This is exactly the same as the German and Italian sales team example I started with. As a fraction of their population, there are more old white people than old black and Hispanic people, so the fatality rates for the white population are dominated by the older age group in a way that doesn't happen for blacks and Hispanics.

In this case, the overall numbers are highly misleading and the more meaningful comparison is at the age-group level. Mathematically, we can remove the effect of different demographics to make an apples-to-apples comparison of fatality rates, and that's what the CDC has done.

In pictures

Wikipedia has a nice article on Simpson's paradox and I particularly like the animation that's used to accompany it, so I'm copying it here.

(Simpson's paradox animated. Image source: Wikipedia, Credit: Pace~svwiki, License: Creative Commons)

Each of the dots represents a measurement, for example, it could be price. The colors represent categories, for example, German or Italian sales teams, etc. if we look at the results overall, the trend is negative (shown by the black dots and black line). If we look at the individual categories, the trend is positive (colors). In other words, the aggregation reverses the individual trends.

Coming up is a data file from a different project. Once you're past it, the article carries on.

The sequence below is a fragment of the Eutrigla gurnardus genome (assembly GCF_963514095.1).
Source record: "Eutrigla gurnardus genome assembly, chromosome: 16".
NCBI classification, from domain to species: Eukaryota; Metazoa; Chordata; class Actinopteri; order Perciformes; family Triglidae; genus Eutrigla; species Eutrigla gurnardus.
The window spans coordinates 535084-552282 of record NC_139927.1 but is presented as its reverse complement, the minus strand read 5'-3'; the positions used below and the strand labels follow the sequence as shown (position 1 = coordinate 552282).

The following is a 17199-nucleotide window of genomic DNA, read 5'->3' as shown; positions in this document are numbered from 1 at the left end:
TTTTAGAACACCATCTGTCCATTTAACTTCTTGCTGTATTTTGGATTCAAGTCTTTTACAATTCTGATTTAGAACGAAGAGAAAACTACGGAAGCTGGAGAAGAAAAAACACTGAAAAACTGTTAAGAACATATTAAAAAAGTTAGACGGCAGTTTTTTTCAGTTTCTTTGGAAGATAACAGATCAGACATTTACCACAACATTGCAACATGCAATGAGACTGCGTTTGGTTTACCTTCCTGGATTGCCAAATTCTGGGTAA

The classic example - sex discrimination at Berkeley

The Simpson's paradox example that's nearly always quoted is the Berkeley sex discrimination case [Bickel]. I'm not going to quote it here for two reasons: it's thoroughly discussed elsewhere, and the presentation of the results can be confusing. I've stuck to simpler examples to make my point.

American politics

A version of Simpson's paradox can occur in American presidential elections, and it very nicely illustrates the cause of the problem.

In 2016, Hilary Clinton won the popular vote by 48.2% to 46.1%, but Donald Trump won the electoral college by 304 to 227. The reason for the reversal is simple, it's the population spread among the states and the relative electoral college votes allocated to the states. As in the case of the rollup with the sales and medical data I showed you earlier, exactly how the data rolls up can reverse the result.

The question, "who won the 2016 presidential election" sounds simple, but it can have several meanings:

  • who was elected president
  • who got the most votes
  • who got the most electoral college votes

The most obvious meaning, in this case, is, "who was elected president". But when you're analyzing data, it's not always obvious what the right question really is.

The root cause of the problem

The problem occurs because we're using an imprecise language (English) to interpret mathematical results. In the sales and medical data cases, we need to define what we want.